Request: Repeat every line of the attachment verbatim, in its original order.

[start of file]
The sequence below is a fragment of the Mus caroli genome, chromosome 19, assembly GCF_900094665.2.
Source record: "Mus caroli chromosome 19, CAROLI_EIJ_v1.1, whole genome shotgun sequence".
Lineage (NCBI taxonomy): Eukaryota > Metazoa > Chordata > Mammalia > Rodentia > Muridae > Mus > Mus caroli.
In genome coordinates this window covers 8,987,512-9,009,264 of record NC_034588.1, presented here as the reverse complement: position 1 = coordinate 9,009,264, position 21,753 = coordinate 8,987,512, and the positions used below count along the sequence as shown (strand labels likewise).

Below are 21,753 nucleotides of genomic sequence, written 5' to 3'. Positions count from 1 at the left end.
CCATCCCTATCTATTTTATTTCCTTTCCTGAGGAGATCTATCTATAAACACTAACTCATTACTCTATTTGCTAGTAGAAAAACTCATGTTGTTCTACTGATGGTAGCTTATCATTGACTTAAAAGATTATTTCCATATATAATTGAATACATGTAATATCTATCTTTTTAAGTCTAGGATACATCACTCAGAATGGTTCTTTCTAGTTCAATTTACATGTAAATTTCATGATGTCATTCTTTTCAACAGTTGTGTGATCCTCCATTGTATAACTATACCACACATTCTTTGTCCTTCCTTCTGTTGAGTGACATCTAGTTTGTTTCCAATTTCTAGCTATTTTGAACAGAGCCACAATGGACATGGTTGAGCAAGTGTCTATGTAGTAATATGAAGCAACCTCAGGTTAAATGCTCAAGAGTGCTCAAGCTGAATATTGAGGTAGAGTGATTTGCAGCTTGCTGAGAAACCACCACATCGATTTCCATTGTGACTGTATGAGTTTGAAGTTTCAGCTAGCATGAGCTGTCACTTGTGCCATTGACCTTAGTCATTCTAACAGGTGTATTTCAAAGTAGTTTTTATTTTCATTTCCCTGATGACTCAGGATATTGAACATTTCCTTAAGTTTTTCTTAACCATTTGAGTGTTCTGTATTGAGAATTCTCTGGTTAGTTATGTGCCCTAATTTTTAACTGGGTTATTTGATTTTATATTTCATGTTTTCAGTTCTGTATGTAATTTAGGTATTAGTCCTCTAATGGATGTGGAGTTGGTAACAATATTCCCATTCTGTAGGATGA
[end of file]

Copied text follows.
The sequence below is a fragment of the Mus caroli genome, chromosome 19, assembly GCF_900094665.2.
Source record: "Mus caroli chromosome 19, CAROLI_EIJ_v1.1, whole genome shotgun sequence".
Lineage (NCBI taxonomy): Eukaryota > Metazoa > Chordata > Mammalia > Rodentia > Muridae > Mus > Mus caroli.
In genome coordinates this window covers 8,987,512-9,009,264 of record NC_034588.1, presented here as the reverse complement: position 1 = coordinate 9,009,264, position 21,753 = coordinate 8,987,512, and the positions used below count along the sequence as shown (strand labels likewise).

Below are 21,753 nucleotides of genomic sequence, written 5' to 3'. Positions count from 1 at the left end.
CCATCCCTATCTATTTTATTTCCTTTCCTGAGGAGATCTATCTATAAACACTAACTCATTACTCTATTTGCTAGTAGAAAAACTCATGTTGTTCTACTGATGGTAGCTTATCATTGACTTAAAAGATTATTTCCATATATAATTGAATACATGTAATATCTATCTTTTTAAGTCTAGGATACATCACTCAGAATGGTTCTTTCTAGTTCAATTTACATGTAAATTTCATGATGTCATTCTTTTCAACAGTTGTGTGATCCTCCATTGTATAACTATACCACACATTCTTTGTCCTTCCTTCTGTTGAGTGACATCTAGTTTGTTTCCAATTTCTAGCTATTTTGAACAGAGCCACAATGGACATGGTTGAGCAAGTGTCTATGTAGTAATATGAAGCAACCTCAGGTTAAATGCTCAAGAGTGCTCAAGCTGAATATTGAGGTAGAGTGATTTGCAGCTTGCTGAGAAACCACCACATCGATTTCCATTGTGACTGTATGAGTTTGAAGTTTCAGCTAGCATGAGCTGTCACTTGTGCCATTGACCTTAGTCATTCTAACAGGTGTATTTCAAAGTAGTTTTTATTTTCATTTCCCTGATGACTCAGGATATTGAACATTTCCTTAAGTTTTTCTTAACCATTTGAGTGTTCTGTATTGAGAATTCTCTGGTTAGTTATGTGCCCTAATTTTTAACTGGGTTATTTGATTTTATATTTCATGTTTTCAGTTCTGTATGTAATTTAGGTATTAGTCCTCTAATGGATGTGGAGTTGGTAACAATATTCCCATTCTGTAGGATGA